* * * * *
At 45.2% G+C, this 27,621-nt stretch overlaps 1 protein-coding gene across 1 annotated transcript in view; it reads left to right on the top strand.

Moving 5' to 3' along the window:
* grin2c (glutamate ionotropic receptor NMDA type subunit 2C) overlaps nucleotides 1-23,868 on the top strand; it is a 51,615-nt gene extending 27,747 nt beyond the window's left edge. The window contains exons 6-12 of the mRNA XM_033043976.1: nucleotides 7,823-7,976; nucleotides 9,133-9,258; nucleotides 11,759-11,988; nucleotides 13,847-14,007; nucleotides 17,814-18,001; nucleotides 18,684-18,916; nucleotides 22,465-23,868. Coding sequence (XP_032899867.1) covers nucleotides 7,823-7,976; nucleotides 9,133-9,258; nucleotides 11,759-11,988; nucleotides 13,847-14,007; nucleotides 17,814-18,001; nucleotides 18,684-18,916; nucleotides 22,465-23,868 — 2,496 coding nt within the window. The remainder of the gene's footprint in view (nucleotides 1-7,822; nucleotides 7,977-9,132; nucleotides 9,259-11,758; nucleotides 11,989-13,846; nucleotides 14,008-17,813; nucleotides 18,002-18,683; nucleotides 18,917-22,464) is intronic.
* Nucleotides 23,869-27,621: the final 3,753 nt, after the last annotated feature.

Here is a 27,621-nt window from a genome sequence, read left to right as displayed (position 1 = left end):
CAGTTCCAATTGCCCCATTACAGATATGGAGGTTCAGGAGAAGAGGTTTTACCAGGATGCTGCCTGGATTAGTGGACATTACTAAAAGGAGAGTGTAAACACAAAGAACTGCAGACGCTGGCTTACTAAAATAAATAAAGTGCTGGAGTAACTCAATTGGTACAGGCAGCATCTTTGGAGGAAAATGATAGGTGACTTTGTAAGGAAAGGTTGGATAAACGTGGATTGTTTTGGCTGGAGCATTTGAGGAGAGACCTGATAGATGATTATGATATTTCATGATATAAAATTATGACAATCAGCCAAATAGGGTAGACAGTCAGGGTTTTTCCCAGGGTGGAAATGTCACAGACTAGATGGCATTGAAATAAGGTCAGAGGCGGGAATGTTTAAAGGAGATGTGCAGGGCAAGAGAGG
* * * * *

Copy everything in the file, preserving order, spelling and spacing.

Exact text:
At 45.2% G+C, this 27,621-nt stretch overlaps 1 protein-coding gene across 1 annotated transcript in view; it reads left to right on the top strand.

Moving 5' to 3' along the window:
* grin2c (glutamate ionotropic receptor NMDA type subunit 2C) overlaps nucleotides 1-23,868 on the top strand; it is a 51,615-nt gene extending 27,747 nt beyond the window's left edge. The window contains exons 6-12 of the mRNA XM_033043976.1: nucleotides 7,823-7,976; nucleotides 9,133-9,258; nucleotides 11,759-11,988; nucleotides 13,847-14,007; nucleotides 17,814-18,001; nucleotides 18,684-18,916; nucleotides 22,465-23,868. Coding sequence (XP_032899867.1) covers nucleotides 7,823-7,976; nucleotides 9,133-9,258; nucleotides 11,759-11,988; nucleotides 13,847-14,007; nucleotides 17,814-18,001; nucleotides 18,684-18,916; nucleotides 22,465-23,868 — 2,496 coding nt within the window. The remainder of the gene's footprint in view (nucleotides 1-7,822; nucleotides 7,977-9,132; nucleotides 9,259-11,758; nucleotides 11,989-13,846; nucleotides 14,008-17,813; nucleotides 18,002-18,683; nucleotides 18,917-22,464) is intronic.
* Nucleotides 23,869-27,621: the final 3,753 nt, after the last annotated feature.

Here is a 27,621-nt window from a genome sequence, read left to right as displayed (position 1 = left end):
CAGTTCCAATTGCCCCATTACAGATATGGAGGTTCAGGAGAAGAGGTTTTACCAGGATGCTGCCTGGATTAGTGGACATTACTAAAAGGAGAGTGTAAACACAAAGAACTGCAGACGCTGGCTTACTAAAATAAATAAAGTGCTGGAGTAACTCAATTGGTACAGGCAGCATCTTTGGAGGAAAATGATAGGTGACTTTGTAAGGAAAGGTTGGATAAACGTGGATTGTTTTGGCTGGAGCATTTGAGGAGAGACCTGATAGATGATTATGATATTTCATGATATAAAATTATGACAATCAGCCAAATAGGGTAGACAGTCAGGGTTTTTCCCAGGGTGGAAATGTCACAGACTAGATGGCATTGAAATAAGGTCAGAGGCGGGAATGTTTAAAGGAGATGTGCAGGGCAAGAGAGG